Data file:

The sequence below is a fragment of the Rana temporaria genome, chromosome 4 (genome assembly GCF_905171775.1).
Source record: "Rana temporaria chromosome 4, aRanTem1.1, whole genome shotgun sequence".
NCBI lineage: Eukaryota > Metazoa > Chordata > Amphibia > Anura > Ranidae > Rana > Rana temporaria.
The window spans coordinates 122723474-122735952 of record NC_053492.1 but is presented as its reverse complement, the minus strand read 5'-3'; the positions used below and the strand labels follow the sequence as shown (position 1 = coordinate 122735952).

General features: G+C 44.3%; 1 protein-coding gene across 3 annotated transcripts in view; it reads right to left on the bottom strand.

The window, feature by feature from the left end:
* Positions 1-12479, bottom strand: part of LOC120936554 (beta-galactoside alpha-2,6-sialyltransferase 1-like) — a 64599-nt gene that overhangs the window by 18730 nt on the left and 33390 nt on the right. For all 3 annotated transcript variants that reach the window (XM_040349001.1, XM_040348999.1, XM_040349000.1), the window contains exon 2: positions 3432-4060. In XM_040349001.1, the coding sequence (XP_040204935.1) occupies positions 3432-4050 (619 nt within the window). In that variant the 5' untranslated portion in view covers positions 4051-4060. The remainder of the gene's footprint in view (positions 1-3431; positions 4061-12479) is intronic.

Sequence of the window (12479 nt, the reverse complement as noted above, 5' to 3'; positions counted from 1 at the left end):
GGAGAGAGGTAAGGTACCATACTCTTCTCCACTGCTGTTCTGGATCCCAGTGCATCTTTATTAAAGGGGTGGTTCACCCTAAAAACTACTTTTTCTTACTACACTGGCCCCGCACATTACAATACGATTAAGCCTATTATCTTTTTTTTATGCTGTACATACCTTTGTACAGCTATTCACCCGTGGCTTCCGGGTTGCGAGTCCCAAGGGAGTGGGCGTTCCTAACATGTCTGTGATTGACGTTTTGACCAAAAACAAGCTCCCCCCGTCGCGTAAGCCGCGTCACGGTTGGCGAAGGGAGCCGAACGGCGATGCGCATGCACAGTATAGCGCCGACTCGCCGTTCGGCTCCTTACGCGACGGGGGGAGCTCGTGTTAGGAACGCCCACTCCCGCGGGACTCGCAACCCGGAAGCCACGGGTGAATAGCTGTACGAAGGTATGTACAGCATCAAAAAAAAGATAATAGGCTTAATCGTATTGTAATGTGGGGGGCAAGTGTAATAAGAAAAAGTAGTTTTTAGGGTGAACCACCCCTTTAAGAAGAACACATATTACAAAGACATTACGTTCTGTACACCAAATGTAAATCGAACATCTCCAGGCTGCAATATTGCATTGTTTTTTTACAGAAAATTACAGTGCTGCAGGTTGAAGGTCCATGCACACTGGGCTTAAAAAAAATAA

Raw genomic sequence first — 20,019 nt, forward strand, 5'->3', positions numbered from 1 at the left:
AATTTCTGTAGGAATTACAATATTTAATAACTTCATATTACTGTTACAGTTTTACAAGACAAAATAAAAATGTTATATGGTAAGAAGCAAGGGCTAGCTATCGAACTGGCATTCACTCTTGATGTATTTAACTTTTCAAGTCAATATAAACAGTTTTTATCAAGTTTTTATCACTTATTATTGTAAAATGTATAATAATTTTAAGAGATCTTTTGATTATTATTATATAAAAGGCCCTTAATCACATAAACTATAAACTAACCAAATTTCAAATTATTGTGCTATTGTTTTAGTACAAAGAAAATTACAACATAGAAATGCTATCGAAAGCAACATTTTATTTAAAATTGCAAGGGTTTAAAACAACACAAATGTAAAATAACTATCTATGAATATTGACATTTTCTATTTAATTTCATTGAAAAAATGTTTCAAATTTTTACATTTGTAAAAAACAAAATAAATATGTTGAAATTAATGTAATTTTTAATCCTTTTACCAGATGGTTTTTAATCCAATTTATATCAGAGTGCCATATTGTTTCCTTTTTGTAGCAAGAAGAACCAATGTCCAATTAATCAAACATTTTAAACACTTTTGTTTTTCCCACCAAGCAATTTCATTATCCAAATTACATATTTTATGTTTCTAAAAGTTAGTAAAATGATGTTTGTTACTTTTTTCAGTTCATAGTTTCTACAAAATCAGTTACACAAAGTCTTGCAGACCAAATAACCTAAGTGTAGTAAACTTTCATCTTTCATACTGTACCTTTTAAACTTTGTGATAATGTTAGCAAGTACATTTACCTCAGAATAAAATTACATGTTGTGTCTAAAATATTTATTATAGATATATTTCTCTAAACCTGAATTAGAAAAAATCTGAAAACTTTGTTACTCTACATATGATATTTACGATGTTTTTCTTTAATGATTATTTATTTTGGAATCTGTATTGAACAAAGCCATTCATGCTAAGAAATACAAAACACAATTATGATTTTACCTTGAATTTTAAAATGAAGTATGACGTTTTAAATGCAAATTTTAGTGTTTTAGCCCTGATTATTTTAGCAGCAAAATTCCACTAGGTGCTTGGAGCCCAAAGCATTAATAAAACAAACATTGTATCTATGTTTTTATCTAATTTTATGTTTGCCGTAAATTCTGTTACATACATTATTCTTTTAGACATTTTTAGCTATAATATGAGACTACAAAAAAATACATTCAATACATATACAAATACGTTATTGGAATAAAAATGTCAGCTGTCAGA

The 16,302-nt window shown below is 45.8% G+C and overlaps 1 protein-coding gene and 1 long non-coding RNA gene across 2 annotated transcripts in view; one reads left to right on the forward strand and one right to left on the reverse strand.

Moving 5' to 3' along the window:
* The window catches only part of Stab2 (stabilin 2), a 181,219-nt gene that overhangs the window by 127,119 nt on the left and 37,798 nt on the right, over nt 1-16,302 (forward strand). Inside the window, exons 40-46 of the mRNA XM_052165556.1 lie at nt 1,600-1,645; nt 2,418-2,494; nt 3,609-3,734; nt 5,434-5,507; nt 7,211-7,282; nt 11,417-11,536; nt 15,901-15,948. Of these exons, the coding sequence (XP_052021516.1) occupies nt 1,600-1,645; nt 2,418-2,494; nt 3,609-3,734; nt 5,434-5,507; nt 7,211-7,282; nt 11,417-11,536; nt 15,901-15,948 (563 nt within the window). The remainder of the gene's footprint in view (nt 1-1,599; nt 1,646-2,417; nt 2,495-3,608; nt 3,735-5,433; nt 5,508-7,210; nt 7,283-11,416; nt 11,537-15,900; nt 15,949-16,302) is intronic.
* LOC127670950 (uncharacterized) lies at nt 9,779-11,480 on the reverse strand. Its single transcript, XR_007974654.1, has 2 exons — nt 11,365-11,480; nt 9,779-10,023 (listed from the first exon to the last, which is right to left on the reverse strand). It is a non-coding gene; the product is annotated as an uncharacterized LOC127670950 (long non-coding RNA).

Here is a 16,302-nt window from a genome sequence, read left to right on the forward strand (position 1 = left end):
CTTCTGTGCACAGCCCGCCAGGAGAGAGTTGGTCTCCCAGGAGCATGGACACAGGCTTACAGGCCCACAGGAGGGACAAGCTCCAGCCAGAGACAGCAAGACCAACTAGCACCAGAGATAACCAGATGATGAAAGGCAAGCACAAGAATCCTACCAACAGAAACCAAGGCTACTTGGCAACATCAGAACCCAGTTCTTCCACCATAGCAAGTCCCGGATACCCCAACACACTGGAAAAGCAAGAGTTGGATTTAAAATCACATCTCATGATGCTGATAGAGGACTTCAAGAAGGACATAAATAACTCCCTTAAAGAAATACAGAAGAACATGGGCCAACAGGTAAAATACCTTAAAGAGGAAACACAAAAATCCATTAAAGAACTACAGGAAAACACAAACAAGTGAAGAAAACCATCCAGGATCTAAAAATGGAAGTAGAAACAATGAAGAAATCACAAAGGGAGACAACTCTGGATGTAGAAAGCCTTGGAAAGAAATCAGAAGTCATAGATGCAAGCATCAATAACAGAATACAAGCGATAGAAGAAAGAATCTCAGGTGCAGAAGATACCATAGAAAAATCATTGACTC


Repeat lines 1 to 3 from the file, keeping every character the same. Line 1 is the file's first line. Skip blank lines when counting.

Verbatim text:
The sequence below is a fragment of the Rana temporaria genome, chromosome 4 (genome assembly GCF_905171775.1).
Source record: "Rana temporaria chromosome 4, aRanTem1.1, whole genome shotgun sequence".
NCBI lineage: Eukaryota > Metazoa > Chordata > Amphibia > Anura > Ranidae > Rana > Rana temporaria.